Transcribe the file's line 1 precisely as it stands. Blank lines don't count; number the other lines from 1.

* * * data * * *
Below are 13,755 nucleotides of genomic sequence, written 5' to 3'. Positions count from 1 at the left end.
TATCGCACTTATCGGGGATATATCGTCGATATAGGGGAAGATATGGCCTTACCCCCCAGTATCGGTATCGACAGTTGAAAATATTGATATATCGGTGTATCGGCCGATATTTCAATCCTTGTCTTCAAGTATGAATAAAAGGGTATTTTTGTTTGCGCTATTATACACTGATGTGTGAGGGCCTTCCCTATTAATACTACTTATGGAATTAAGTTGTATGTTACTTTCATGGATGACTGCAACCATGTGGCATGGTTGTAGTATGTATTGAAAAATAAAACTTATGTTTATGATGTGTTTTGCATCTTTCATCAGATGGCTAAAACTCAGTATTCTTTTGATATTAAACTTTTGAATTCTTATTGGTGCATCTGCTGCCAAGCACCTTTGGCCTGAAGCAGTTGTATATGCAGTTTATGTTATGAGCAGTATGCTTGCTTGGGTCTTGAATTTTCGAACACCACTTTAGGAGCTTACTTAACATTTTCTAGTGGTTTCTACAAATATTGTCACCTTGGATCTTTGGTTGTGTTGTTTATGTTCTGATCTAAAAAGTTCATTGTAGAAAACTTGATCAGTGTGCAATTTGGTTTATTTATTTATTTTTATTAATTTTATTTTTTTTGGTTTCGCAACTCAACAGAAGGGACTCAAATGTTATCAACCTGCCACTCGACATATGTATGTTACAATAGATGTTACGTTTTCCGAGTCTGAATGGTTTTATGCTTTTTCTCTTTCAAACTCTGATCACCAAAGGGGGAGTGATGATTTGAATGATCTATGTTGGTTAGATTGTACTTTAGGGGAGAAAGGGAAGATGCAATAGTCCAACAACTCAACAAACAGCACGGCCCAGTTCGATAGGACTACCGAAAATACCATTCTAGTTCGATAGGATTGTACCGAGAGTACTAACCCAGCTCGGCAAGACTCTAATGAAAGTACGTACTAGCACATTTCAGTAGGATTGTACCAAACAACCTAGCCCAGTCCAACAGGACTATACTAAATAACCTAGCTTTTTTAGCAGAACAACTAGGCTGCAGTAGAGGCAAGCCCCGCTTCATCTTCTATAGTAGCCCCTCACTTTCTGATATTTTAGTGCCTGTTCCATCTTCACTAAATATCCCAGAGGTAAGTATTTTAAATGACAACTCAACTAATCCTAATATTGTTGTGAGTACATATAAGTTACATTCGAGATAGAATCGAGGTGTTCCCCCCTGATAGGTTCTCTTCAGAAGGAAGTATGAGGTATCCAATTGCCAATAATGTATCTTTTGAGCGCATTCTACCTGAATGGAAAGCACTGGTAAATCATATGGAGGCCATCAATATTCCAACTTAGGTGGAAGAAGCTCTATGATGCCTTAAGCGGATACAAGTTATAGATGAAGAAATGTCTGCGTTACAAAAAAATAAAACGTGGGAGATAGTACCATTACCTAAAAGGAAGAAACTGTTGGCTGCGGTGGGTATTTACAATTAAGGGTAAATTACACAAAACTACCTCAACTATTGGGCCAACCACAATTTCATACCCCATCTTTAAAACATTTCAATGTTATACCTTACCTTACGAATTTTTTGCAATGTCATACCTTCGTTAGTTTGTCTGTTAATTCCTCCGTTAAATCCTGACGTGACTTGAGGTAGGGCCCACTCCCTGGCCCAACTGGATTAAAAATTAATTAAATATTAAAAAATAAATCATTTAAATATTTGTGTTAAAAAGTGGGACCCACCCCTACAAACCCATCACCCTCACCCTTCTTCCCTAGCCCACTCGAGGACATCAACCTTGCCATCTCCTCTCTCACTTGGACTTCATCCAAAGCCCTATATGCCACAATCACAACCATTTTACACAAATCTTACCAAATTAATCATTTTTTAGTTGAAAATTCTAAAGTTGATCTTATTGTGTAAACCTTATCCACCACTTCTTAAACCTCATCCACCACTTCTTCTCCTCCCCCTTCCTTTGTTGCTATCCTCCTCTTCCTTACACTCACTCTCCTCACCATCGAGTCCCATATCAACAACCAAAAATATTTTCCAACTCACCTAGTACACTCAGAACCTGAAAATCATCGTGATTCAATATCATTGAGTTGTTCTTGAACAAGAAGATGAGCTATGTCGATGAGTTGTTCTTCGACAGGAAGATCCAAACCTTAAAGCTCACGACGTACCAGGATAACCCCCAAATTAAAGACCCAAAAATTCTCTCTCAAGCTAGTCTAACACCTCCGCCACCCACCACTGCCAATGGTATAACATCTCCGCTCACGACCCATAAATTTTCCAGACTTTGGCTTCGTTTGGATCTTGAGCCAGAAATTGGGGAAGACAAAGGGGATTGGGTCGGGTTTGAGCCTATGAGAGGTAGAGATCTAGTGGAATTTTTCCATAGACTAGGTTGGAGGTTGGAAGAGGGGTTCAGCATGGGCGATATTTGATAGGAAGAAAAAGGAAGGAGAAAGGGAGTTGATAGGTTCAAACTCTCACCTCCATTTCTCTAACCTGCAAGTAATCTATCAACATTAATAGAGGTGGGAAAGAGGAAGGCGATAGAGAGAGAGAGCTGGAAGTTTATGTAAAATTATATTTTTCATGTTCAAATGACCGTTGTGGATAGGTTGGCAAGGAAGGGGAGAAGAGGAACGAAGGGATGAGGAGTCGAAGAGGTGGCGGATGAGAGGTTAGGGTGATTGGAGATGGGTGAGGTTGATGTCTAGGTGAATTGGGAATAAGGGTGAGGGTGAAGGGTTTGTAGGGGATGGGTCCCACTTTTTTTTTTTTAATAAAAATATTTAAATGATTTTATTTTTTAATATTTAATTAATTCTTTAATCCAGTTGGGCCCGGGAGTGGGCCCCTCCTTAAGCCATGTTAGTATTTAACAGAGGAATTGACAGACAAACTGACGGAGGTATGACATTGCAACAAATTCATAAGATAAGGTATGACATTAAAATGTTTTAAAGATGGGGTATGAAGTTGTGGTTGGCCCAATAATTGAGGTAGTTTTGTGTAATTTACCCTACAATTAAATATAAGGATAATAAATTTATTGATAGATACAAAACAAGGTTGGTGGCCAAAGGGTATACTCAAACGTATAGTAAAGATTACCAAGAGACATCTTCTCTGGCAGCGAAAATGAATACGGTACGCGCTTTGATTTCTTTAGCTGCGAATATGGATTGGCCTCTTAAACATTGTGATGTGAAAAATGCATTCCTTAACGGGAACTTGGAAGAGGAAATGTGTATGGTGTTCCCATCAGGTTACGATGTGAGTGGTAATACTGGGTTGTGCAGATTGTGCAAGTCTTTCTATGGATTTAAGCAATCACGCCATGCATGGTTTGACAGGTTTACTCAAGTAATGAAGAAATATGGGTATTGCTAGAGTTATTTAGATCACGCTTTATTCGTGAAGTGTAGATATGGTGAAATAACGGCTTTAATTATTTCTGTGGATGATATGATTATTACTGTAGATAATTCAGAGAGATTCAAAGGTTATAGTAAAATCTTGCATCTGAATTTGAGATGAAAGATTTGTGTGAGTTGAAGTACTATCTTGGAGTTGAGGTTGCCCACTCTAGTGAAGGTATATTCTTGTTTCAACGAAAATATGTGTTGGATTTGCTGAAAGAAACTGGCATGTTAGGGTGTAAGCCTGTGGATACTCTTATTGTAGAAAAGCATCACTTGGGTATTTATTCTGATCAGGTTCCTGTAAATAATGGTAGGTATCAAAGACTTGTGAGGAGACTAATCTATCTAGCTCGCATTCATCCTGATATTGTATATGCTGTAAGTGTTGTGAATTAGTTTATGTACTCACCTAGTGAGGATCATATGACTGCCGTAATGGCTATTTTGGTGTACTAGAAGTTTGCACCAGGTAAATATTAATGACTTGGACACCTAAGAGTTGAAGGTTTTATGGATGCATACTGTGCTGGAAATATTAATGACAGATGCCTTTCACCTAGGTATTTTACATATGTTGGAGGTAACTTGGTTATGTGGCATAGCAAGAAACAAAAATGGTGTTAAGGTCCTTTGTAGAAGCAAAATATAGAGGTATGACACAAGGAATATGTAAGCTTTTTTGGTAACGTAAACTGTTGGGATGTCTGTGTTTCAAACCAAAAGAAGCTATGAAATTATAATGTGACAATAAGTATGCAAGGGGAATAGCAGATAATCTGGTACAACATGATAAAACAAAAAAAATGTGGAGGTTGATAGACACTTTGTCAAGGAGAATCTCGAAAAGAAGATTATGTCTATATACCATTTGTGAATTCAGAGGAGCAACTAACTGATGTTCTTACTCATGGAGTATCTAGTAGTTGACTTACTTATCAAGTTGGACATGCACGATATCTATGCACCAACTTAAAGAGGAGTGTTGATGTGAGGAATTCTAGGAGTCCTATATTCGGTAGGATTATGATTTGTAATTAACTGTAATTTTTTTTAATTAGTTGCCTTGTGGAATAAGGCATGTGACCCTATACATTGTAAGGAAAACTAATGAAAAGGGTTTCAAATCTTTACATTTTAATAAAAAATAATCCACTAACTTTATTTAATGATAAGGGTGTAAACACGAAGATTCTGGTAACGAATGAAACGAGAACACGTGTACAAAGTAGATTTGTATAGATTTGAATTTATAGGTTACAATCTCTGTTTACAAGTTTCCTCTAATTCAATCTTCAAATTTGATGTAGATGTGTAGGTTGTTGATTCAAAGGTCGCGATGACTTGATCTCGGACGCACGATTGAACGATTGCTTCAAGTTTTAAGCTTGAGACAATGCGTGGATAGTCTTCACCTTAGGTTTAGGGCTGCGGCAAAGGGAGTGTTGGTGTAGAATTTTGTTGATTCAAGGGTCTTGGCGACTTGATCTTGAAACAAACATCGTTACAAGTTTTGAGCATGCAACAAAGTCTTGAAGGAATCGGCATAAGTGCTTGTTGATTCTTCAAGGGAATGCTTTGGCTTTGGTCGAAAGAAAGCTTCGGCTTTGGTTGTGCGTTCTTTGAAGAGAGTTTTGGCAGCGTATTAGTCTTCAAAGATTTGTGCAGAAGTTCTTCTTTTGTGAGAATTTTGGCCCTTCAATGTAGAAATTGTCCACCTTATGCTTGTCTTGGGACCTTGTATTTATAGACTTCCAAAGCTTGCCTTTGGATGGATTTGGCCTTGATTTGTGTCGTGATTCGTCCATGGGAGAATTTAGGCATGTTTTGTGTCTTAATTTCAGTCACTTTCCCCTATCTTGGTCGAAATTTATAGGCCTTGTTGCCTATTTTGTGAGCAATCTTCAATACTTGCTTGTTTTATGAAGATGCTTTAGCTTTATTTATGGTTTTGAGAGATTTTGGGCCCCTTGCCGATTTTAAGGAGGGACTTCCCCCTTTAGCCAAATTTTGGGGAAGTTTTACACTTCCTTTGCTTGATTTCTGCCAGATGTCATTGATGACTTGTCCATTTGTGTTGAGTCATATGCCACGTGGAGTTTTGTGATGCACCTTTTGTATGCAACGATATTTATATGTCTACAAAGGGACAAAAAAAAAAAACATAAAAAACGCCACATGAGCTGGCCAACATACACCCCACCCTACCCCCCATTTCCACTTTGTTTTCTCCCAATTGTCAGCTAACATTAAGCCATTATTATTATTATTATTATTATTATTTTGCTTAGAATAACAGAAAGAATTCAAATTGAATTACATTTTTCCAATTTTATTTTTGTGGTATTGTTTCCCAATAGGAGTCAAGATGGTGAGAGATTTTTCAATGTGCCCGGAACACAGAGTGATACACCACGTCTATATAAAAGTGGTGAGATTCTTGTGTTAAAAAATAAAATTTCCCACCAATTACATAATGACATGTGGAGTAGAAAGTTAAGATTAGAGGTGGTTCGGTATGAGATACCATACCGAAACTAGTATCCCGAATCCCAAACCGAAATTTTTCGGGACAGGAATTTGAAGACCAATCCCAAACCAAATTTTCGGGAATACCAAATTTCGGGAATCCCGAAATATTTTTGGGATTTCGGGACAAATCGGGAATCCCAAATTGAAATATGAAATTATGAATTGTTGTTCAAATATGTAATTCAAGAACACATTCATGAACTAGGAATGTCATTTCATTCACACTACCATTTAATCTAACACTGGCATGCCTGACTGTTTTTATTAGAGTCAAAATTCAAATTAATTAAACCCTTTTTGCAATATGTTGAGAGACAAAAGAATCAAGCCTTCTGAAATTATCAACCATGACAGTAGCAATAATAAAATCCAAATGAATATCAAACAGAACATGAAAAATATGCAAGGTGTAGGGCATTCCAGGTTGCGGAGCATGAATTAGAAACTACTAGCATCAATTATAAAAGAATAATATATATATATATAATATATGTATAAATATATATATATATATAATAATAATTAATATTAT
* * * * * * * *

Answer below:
Below are 13,755 nucleotides of genomic sequence, written 5' to 3'. Positions count from 1 at the left end.